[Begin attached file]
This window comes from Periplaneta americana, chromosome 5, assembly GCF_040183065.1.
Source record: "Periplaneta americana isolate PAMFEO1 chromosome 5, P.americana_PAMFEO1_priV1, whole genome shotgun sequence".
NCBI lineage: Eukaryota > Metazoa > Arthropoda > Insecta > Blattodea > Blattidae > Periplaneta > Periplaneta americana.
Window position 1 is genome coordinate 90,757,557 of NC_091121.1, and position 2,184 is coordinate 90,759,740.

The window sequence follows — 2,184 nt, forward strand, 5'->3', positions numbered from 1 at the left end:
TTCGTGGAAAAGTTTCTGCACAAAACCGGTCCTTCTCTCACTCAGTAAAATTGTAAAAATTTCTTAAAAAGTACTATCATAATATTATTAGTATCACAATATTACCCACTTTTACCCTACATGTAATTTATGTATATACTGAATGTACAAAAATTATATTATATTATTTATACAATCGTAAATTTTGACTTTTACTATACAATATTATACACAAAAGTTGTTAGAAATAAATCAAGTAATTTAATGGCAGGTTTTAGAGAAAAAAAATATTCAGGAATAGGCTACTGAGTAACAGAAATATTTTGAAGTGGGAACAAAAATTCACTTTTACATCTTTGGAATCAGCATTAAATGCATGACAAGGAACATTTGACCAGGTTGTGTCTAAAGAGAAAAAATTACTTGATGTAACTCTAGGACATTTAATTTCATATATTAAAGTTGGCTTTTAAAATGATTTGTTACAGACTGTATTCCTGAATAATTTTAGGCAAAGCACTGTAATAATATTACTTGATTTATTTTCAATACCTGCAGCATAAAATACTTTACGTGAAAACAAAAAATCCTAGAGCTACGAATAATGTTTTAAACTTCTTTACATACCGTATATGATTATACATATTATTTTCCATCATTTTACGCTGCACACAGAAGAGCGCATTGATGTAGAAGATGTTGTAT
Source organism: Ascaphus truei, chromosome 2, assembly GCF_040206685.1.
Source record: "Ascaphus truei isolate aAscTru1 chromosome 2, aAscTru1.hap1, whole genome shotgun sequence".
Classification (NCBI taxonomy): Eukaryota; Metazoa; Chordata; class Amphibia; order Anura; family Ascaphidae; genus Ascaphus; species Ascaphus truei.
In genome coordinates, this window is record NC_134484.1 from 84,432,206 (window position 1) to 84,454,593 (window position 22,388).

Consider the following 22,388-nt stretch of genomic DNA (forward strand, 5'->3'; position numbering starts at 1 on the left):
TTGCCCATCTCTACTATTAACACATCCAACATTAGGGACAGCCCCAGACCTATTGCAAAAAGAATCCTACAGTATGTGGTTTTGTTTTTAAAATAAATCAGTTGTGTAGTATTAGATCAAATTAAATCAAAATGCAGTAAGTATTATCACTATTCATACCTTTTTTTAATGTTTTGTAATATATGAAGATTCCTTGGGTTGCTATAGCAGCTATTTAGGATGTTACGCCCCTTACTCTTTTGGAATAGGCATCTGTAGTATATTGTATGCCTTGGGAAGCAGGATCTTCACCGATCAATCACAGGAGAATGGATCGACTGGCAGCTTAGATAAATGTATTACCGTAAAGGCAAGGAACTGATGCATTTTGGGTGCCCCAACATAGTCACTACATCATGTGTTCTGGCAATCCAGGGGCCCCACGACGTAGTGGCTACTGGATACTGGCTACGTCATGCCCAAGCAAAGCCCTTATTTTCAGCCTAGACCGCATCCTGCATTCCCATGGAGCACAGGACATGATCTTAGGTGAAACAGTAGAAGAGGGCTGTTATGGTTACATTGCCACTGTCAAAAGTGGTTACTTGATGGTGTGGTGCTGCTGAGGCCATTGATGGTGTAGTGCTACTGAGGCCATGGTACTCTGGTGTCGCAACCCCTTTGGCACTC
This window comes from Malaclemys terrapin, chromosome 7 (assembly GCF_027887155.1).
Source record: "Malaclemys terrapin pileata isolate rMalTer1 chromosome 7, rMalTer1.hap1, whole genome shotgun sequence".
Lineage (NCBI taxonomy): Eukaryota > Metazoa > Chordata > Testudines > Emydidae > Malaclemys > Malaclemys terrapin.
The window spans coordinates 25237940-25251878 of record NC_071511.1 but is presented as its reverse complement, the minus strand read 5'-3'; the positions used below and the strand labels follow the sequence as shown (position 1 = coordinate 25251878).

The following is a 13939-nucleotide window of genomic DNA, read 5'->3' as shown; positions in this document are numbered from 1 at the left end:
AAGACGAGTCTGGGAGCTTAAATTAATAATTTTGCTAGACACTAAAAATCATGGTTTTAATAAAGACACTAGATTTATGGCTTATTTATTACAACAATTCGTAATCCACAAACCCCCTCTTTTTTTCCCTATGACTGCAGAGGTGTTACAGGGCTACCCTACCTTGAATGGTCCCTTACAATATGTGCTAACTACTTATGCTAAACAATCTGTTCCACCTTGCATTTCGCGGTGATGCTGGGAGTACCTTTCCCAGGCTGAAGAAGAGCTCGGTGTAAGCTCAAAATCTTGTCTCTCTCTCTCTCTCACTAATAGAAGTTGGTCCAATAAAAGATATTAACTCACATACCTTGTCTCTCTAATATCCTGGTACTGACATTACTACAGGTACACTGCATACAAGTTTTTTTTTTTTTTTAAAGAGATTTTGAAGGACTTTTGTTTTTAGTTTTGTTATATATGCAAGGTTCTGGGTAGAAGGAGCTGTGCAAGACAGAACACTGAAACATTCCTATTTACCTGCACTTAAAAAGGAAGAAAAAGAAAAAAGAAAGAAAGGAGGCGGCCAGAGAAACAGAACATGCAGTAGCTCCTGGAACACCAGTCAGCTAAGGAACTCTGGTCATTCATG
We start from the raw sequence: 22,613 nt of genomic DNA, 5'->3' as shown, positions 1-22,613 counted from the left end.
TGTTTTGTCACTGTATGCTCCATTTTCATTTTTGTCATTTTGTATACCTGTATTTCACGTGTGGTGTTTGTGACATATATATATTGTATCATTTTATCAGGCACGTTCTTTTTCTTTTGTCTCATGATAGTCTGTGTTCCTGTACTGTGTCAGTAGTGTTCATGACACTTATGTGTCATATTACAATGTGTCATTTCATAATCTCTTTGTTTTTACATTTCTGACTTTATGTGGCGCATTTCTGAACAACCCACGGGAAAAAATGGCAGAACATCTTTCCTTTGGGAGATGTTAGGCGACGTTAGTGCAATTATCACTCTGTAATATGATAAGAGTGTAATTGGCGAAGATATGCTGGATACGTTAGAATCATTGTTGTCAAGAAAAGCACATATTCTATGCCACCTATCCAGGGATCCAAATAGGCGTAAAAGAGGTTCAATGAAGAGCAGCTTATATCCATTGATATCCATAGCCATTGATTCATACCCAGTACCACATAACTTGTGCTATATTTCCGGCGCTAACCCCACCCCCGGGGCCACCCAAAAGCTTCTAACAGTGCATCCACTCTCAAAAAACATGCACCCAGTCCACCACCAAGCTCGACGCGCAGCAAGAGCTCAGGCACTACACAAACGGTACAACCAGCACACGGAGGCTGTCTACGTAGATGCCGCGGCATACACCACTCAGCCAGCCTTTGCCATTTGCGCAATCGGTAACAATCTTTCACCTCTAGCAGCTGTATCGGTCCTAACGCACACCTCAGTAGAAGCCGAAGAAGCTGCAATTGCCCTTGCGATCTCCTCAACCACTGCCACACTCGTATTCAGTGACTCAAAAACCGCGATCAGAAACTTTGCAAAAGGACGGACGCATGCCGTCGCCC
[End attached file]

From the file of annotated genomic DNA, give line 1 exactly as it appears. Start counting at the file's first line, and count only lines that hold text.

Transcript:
This window comes from Periplaneta americana, chromosome 5, assembly GCF_040183065.1.